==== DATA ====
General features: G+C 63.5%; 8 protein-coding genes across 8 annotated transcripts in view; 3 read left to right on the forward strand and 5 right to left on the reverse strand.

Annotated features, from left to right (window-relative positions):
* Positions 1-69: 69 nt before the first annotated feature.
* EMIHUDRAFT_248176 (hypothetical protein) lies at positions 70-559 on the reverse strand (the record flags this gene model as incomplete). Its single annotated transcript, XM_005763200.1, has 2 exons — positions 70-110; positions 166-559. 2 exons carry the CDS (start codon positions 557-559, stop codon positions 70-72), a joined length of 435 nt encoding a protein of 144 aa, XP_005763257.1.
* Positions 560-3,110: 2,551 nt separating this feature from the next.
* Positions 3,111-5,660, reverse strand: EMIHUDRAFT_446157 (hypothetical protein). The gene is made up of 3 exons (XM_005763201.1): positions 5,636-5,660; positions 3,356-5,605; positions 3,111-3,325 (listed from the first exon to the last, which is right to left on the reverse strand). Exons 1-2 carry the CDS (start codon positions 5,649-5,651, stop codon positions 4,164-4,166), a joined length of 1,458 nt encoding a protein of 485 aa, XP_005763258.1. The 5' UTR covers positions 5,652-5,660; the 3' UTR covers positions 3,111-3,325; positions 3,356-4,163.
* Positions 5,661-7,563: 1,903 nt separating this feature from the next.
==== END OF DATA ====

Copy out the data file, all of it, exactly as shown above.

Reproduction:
General features: G+C 63.5%; 8 protein-coding genes across 8 annotated transcripts in view; 3 read left to right on the forward strand and 5 right to left on the reverse strand.

Annotated features, from left to right (window-relative positions):
* Positions 1-69: 69 nt before the first annotated feature.
* EMIHUDRAFT_248176 (hypothetical protein) lies at positions 70-559 on the reverse strand (the record flags this gene model as incomplete). Its single annotated transcript, XM_005763200.1, has 2 exons — positions 70-110; positions 166-559. 2 exons carry the CDS (start codon positions 557-559, stop codon positions 70-72), a joined length of 435 nt encoding a protein of 144 aa, XP_005763257.1.
* Positions 560-3,110: 2,551 nt separating this feature from the next.
* Positions 3,111-5,660, reverse strand: EMIHUDRAFT_446157 (hypothetical protein). The gene is made up of 3 exons (XM_005763201.1): positions 5,636-5,660; positions 3,356-5,605; positions 3,111-3,325 (listed from the first exon to the last, which is right to left on the reverse strand). Exons 1-2 carry the CDS (start codon positions 5,649-5,651, stop codon positions 4,164-4,166), a joined length of 1,458 nt encoding a protein of 485 aa, XP_005763258.1. The 5' UTR covers positions 5,652-5,660; the 3' UTR covers positions 3,111-3,325; positions 3,356-4,163.
* Positions 5,661-7,563: 1,903 nt separating this feature from the next.